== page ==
Purdah and Veiling Women and Islam

Beyond the Veil: “The Hijab, Media Narratives, and Questions of Autonomy”

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Unrestricted and unbridled, you have the liberty,
Until you deviate from the established norm,
A deviation they steadfastly refuse to agree

The influence of western media has become widespread, shaping people’s perceptions, attitudes and behaviours across diverse cultures. From Hollywood blockbusters to streaming platforms and social media, the reach of western media extends far beyond the geographical boundaries, leaving a profound imprint on societies worldwide.

In a world where perceptions shape reality, the portrayal of Muslim women in the western media often falls short of capturing their diverse experiences and agency. As we celebrate international women’s day, it is crucial to address the misconceptions and biases that perpetuate an incomplete narrative undermining the empowerment and resilience of women who choose to adorn themselves in Hijab as their religion requires them to.

Let us delve into the conflicting ideologies portrayed by the media because all their efforts are concerted to highlight the perceived oppression of Muslim women through their Hijab But they conveniently overlook the complex challenges this one sided narrative creates for Hijab-wearing women in the Western public sphere. The mainstream media’s narrative surrounding the oppression of Muslim women often unfolds in a manner that inadvertently stigmatizes the Hijab as a symbol of subjugation.

The Hijab that is, in reality, a symbol of decency, obedience to Allah and protection for Muslim women is used synonymously as a tool of oppression. This is achieved through a narrow focus on the oppressive conditions faced by women in societies governed by radical hardliners, thereby perpetuating the stereotype of Hijab-wearing women as weak, uneducated, and powerless. In a society that fights against the judgment of women based on their clothing, a society that celebrates women and gives them the right to choose to do what they deem right for themselves, Muslim women yet again find themselves in a situation where they are judged based on their choice of attire.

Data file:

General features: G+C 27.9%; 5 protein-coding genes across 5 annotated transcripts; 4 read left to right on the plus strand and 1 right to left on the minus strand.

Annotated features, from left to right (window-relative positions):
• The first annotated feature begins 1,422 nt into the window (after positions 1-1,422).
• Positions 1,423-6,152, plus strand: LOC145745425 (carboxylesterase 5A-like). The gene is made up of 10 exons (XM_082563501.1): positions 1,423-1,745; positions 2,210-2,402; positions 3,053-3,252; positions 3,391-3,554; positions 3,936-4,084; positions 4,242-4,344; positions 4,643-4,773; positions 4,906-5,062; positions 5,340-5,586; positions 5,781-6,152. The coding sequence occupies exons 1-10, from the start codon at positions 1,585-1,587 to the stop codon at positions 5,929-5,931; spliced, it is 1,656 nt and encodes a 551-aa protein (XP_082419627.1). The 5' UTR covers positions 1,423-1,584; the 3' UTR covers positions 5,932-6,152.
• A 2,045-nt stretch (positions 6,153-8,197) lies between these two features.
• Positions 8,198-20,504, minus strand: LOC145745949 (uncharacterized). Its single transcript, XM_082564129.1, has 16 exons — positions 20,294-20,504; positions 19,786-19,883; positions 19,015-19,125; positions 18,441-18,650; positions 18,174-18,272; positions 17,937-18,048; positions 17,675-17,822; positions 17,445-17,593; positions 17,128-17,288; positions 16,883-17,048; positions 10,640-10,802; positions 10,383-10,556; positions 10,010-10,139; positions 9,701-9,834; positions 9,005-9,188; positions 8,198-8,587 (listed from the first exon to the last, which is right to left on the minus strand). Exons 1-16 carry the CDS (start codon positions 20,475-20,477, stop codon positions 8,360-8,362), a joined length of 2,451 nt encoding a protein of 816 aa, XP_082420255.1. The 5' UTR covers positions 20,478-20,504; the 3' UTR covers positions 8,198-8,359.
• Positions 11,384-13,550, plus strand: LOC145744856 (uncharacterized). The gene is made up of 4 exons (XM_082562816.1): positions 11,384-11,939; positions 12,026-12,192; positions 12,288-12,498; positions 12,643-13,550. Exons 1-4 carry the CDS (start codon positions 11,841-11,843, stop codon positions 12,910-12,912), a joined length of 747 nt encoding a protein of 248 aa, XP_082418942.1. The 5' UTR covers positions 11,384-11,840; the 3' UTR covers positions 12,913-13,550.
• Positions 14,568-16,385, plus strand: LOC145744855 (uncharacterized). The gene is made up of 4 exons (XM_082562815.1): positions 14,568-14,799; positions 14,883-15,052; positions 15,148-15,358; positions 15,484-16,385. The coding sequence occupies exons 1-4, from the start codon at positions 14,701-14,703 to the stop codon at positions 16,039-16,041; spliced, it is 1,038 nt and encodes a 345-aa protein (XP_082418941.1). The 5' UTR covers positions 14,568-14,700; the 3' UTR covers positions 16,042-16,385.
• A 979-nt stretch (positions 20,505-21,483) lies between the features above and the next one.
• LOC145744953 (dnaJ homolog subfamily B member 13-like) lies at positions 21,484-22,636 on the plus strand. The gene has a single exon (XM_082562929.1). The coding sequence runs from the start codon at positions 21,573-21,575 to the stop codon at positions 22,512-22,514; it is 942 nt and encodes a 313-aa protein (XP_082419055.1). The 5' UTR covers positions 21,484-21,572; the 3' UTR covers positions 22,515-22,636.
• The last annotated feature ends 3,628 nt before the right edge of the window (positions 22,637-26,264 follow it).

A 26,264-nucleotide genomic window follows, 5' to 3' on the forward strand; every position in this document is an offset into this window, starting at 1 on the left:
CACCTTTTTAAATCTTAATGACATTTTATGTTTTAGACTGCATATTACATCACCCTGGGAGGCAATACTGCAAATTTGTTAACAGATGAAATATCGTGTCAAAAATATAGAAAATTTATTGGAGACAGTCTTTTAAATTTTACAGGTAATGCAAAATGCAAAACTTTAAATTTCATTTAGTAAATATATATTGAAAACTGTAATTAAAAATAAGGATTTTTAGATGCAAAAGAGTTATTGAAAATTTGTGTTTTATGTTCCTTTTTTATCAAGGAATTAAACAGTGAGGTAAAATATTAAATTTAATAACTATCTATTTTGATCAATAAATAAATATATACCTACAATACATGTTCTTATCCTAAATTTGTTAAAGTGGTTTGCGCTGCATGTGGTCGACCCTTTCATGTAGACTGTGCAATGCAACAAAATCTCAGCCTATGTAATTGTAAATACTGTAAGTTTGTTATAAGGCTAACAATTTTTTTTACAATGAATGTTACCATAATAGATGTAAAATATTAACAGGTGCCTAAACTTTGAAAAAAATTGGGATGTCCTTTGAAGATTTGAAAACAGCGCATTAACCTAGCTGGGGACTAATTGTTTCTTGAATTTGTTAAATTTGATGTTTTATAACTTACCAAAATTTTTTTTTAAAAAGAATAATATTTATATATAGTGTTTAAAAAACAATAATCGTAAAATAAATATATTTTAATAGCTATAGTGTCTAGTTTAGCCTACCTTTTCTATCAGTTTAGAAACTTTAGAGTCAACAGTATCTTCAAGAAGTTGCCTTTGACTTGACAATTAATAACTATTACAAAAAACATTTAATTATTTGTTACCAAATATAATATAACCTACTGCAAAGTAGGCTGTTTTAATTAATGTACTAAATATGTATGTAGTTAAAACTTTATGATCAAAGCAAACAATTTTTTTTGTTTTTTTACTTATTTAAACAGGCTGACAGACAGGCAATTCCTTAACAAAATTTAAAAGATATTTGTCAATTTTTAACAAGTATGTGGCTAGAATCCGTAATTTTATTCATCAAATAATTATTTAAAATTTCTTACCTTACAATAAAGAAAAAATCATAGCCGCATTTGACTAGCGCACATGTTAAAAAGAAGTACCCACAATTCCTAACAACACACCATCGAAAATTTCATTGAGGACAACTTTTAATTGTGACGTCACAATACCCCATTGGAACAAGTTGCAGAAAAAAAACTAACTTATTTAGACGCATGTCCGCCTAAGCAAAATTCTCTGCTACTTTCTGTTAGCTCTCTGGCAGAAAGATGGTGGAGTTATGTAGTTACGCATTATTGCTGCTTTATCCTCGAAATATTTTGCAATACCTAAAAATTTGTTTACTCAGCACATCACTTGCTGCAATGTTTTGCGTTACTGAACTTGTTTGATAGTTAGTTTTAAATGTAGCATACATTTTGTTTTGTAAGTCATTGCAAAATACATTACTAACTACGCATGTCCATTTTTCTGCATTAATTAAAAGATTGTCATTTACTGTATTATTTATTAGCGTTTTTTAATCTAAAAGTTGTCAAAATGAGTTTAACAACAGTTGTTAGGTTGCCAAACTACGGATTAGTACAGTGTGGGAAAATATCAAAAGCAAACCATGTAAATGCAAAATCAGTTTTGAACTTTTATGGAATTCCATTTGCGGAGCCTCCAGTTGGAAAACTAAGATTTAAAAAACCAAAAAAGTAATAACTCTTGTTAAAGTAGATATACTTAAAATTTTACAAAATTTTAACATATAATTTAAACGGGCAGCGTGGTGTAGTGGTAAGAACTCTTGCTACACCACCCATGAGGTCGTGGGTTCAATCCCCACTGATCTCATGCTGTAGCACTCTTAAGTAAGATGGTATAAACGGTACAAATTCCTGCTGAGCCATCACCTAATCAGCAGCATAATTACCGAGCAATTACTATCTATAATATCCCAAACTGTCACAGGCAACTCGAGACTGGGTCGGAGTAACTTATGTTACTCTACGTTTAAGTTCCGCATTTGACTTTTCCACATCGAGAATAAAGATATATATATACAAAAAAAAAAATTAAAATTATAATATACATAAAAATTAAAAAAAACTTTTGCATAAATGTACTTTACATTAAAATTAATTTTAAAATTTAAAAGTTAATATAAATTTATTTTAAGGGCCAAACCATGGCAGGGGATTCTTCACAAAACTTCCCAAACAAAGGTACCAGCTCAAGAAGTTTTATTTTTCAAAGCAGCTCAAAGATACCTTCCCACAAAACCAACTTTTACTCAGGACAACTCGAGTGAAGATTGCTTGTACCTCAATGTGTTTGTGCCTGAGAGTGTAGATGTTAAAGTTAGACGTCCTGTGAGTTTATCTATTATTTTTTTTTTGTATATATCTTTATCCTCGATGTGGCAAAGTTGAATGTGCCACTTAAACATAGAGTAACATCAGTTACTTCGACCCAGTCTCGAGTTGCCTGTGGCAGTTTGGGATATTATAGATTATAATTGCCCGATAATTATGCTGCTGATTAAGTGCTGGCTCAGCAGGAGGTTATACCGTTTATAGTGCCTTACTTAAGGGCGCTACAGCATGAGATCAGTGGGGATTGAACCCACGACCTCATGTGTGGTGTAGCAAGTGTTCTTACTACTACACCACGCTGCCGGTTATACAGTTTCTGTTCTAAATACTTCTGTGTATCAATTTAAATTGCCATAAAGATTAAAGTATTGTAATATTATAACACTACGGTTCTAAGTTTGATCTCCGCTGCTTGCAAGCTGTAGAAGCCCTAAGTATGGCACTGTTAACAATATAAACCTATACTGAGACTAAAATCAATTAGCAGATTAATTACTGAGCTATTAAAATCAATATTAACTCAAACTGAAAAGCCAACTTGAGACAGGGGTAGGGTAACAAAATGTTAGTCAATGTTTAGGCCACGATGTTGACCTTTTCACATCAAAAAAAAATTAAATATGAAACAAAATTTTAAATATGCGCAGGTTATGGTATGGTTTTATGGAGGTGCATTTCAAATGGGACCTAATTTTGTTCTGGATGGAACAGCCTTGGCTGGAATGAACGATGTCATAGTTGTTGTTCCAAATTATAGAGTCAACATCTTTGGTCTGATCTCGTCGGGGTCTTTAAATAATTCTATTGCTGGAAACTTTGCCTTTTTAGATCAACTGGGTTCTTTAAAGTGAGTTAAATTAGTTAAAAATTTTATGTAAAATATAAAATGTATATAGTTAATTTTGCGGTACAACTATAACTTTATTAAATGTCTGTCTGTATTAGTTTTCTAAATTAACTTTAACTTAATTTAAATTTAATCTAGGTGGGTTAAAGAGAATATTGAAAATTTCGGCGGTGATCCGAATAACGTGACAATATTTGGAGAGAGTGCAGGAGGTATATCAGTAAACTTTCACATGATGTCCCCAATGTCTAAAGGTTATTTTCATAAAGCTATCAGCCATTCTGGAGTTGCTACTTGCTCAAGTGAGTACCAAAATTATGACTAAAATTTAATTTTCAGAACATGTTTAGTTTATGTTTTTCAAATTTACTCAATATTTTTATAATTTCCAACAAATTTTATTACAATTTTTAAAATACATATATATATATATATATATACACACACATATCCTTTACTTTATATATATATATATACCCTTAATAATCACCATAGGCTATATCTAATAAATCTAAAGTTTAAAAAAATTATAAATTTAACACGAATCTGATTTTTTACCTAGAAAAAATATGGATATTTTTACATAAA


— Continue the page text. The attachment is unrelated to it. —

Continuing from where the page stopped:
The consistent portrayal of Hijab-wearing women in this manner has led to a biased perception among Western audiences. This deflects public attention from the underlying issues that truly merit consideration – namely, ingrained traditions, cultural influences, and the self-serving nature of those who claim custodianship over faith. These critical factors often remain overshadowed by the overarching label of Hijab as an oppressive symbol.

Consequentially, this imposes a question mark on Muslim women in the society compelling them to carry the weight of societal judgments throughout their lives. Though Hijab is a symbol of empowerment, worship and identity to them, the pervasive societal bias limits their ability to self-actualize in various field of social sphere.

The pertinent questions arise: why should the choice of a woman’s attire be subject to external opinions? Why does society persist in the ingrained practice of victim-blaming, wherein the spotlight inevitably falls on a woman’s sartorial decisions that she takes based on her faith? Even in the purportedly “liberal world,” why is a woman’s autonomy in danger of being undermined by the arbitrarily proclaimed notions of freedom?

As we reflect on the narratives perpetuated by the western media regarding Muslim women, it becomes evident that there is a pressing need for more nuanced and accurate representations. By acknowledging the intricacies involved we take a step towards dismantling stereotypes and fostering a more inclusive and understanding society. On this international women’s day, let us commit to being more open minded towards all women including those who wear Hijab and strive towards a world where every women’s choice is respected and honoured.

About the author: Alia Huda Saqib is a level 300 student in University of Cape Coast  studying Bsc.Physics.